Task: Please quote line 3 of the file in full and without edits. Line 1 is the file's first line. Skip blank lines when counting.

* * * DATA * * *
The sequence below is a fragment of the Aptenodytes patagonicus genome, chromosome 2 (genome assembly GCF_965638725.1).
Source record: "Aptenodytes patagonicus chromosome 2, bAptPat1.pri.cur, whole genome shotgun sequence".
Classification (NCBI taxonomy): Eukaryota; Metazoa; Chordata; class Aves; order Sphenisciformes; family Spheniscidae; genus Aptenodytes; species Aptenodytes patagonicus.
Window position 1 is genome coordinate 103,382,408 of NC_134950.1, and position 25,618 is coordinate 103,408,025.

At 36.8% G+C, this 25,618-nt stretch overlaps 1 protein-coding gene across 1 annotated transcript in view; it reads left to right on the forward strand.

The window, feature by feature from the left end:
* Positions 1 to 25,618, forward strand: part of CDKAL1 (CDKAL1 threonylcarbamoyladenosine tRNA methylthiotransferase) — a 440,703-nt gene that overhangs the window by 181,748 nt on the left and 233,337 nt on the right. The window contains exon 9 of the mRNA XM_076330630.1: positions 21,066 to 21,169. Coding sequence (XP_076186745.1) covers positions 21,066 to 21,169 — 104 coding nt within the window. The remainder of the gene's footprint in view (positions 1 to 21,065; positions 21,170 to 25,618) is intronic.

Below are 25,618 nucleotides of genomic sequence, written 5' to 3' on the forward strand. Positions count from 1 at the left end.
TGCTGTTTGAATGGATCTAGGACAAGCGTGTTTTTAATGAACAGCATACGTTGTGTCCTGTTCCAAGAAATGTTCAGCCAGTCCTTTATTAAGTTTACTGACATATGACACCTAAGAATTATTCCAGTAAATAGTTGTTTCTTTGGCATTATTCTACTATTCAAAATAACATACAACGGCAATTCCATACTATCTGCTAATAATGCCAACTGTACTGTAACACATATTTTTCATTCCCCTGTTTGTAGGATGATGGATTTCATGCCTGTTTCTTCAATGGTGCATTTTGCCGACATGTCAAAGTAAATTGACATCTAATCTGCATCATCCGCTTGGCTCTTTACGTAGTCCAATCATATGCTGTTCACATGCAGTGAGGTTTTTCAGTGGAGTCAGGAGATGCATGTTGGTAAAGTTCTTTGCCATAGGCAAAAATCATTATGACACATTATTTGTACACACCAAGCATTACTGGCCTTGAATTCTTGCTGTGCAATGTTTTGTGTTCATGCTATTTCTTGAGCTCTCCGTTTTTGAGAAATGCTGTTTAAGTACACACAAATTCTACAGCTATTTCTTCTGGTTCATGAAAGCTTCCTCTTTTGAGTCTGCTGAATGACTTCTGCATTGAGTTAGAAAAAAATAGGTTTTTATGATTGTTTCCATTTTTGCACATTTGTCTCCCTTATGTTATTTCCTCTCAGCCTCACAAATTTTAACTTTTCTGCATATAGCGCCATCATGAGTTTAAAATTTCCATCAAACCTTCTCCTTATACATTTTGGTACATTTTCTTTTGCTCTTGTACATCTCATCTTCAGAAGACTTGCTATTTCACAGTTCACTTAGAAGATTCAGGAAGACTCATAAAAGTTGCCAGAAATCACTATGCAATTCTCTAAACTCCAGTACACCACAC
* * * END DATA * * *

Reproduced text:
Classification (NCBI taxonomy): Eukaryota; Metazoa; Chordata; class Aves; order Sphenisciformes; family Spheniscidae; genus Aptenodytes; species Aptenodytes patagonicus.